While many were captivated by the solar eclipse on August 21st, the US Tax Court, in Avrahami v. Commissioner, shed judicial light on the tax treatment of what is known as a “microcaptive” insurance company. More specifically, the Tax Court’s guidance, measuring just over 100 pages, was the first Tax Court opinion to address the deductibility of premiums paid to a microcaptive insurance company. Although the decision resulted in an IRS victory, the Court provided key points to consider for businesses currently utilizing a microcaptive or those considering forming one.
Briefly, a captive insurance company is an insurance company formed by a business owner to cover certain risks of the business. The captive provides business owners an opportunity to cover exposures that might be unavailable or too costly in the commercial market. A “microcaptive” is an insurance company that has made a tax election under Section 831(b) of the Internal Revenue Code to exclude the premiums it receives from its income. Thus, a business owner may deduct premiums paid to its own insurance company and the insurance company can exclude such premium from income. Captive insurance companies continue to grow in popularity, as more states adopt their own captive insurance laws. Captives are also utilized by a majority of Fortune 500 companies as well as many mid-size businesses, providing a mechanism for business owners to capture profits as a result of strong risk management practices.
Notwithstanding the legitimate use of microcaptives (also acknowledged by the Court), the potential for abuse arose, where policies were utilized that would purposefully never pay claims so as to funnel the premiums back to the captive owners, or to a trust for descendants of the business owner (thereby completely avoiding gift, estate and GST tax.) In some cases, the microcaptive’s surplus could be used to purchase life insurance or make loans to related parties. The IRS began investigating these particular arrangements, and the microcaptive subsequently became a “transaction of interest,” requiring Federal (and applicable state) tax filings on an annual basis to disclose certain facts.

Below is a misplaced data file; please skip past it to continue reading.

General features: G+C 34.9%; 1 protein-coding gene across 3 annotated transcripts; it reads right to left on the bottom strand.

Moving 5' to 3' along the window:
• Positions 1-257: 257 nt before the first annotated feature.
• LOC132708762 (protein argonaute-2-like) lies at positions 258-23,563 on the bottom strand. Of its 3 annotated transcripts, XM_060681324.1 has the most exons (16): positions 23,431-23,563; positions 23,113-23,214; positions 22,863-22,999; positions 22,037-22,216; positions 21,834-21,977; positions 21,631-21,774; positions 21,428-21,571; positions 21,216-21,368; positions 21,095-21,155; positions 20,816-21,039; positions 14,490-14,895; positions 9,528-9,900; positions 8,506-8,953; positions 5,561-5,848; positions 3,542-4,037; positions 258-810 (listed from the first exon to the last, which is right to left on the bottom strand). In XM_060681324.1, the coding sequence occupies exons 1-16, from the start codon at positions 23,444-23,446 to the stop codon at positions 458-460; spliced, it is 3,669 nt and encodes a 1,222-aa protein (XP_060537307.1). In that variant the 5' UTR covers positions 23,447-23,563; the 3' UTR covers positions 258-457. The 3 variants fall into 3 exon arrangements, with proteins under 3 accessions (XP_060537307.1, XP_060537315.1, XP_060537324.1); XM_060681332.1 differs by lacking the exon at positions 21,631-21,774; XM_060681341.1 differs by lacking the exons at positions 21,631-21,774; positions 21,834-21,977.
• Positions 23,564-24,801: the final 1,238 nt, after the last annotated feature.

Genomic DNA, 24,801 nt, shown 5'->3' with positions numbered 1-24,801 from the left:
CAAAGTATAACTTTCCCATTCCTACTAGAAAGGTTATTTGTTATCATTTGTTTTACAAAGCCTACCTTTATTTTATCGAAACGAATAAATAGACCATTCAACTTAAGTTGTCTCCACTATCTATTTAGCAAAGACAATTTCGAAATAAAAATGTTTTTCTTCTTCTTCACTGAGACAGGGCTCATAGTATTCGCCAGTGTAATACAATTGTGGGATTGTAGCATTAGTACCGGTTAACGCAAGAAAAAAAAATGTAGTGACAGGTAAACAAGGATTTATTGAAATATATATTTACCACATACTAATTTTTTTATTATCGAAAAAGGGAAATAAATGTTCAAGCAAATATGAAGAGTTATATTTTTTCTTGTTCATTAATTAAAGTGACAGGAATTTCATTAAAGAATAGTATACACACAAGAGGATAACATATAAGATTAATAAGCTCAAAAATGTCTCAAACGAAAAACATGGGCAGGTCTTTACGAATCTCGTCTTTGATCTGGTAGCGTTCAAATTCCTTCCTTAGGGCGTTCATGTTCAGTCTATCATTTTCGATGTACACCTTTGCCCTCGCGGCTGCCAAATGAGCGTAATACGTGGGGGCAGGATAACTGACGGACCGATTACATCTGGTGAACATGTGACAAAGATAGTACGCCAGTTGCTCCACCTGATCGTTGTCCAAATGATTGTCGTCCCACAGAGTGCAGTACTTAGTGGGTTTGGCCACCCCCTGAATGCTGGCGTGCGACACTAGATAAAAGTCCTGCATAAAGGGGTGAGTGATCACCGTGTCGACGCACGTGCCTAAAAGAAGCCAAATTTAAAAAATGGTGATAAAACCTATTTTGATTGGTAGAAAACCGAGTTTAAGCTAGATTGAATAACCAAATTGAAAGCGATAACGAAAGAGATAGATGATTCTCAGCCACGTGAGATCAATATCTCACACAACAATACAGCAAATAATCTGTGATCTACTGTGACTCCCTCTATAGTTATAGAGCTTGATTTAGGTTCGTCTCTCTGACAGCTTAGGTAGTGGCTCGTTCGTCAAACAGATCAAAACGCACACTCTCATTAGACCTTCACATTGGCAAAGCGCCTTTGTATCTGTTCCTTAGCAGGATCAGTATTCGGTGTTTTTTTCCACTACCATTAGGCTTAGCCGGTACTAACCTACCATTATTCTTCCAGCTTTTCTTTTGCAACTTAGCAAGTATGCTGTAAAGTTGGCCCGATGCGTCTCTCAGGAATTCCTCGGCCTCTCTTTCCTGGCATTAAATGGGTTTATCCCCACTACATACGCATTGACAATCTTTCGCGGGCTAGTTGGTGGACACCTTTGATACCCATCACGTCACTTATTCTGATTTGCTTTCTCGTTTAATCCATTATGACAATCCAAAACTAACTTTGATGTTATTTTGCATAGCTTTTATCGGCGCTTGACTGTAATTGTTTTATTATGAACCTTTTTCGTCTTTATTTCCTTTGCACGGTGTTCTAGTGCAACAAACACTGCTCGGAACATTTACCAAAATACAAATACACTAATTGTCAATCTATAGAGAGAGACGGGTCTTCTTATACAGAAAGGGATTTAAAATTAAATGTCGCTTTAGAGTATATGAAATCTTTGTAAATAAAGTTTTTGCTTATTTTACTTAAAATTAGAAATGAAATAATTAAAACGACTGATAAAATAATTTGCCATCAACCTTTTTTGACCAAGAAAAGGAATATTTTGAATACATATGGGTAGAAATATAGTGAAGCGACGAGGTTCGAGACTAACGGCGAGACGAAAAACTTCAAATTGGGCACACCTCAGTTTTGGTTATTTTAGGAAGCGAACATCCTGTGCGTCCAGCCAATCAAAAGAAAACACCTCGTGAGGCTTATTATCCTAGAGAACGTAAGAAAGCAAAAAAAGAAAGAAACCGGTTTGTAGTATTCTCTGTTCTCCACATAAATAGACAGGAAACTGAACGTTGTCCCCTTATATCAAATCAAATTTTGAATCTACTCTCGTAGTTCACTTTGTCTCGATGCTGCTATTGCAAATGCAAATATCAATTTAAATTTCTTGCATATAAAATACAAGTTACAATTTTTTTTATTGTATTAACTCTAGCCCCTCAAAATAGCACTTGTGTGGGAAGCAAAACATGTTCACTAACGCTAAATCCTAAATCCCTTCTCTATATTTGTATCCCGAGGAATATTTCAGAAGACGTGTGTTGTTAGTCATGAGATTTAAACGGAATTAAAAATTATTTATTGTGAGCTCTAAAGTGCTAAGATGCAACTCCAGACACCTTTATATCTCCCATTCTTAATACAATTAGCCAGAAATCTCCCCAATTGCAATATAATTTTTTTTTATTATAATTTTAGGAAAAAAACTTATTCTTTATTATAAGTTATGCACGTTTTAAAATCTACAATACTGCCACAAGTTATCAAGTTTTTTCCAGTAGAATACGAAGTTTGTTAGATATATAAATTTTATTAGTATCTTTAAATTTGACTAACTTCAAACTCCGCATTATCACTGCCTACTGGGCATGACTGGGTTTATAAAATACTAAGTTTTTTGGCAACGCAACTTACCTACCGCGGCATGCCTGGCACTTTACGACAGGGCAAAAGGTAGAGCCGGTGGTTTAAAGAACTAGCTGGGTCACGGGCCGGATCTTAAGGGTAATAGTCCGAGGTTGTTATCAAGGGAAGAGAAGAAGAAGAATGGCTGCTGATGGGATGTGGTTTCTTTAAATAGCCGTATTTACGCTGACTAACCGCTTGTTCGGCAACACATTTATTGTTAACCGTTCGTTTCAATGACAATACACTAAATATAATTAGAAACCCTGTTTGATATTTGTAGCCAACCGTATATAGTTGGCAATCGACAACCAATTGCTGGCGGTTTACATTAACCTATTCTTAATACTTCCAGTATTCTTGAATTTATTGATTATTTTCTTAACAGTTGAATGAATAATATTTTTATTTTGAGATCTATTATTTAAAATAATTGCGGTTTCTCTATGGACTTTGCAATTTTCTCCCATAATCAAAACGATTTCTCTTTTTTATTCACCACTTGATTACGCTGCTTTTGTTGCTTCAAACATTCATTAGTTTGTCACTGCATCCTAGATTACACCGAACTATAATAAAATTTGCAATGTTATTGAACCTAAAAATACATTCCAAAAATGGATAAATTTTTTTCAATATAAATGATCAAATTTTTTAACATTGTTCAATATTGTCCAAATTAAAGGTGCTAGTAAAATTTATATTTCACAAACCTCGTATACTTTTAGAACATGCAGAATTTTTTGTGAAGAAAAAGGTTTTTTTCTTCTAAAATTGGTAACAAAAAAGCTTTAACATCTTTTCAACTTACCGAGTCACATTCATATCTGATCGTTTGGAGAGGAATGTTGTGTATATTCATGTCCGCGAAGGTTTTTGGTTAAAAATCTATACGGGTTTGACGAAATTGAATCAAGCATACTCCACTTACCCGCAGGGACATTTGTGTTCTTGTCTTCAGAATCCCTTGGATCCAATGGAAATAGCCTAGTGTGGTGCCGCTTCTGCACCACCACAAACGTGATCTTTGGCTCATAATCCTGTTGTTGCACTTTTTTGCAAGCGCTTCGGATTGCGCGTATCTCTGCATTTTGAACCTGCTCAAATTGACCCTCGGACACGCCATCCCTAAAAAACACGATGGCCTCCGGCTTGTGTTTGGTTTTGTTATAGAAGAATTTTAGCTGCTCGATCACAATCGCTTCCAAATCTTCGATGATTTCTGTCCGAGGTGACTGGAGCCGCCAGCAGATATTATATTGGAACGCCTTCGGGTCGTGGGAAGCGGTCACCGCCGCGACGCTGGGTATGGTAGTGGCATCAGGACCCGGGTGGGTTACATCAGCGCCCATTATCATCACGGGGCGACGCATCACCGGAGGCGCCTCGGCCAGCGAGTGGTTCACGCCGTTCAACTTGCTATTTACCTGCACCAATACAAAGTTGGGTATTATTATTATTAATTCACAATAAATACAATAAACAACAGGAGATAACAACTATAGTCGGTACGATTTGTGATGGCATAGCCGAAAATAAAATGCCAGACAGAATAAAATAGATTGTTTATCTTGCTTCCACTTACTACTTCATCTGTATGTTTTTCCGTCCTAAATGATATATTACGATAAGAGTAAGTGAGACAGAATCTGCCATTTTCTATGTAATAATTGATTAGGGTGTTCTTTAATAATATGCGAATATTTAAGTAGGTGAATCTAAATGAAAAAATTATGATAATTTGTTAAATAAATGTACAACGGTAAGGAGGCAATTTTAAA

In Avrahami, the Tax Court ruled in favor of the IRS where the microcaptive at issue exhibited many of the characteristics the IRS found abusive as set forth in IRS Notice 2016-66. The Court closely scrutinized the entire microcaptive structure, including the insurance policy forms, premium calculations, flow of funds, risk pool structure, as well as the use and investment of captive funds. The Court held the captive did not distribute risk nor issue insurance in the commonly accepted sense. Consequently, the deductions taken for the payment of premiums were denied, resulting in a large tax liability.
Those who utilize a microcaptive should have their structure reviewed by an independent advisor to assess the health of the structure in light of Avrahami. For those considering a captive, Avrahami provides key points that should be considered when deciding whether to form a captive insurance company. For more information about this important ruling and how it might impact a current or prospective captive insurance company, please contact Dave Slenn.
Dave Slenn concentrates his practice in tax, estate and business planning with an emphasis on risk mitigation. Dave is the current Chair for the Captive Insurance Committee in the Business Law Section of the American Bar Association (ABA) and a past Chair for the Asset Protection Planning Committee in the Section of Real Property Trusts and Estate Law of the ABA. Additionally, he was an ABA Advisor to the Uniform Law Commission Drafting Committee for the Uniform Voidable Transactions Act (formerly the “Uniform Fraudulent Transfer Act.”)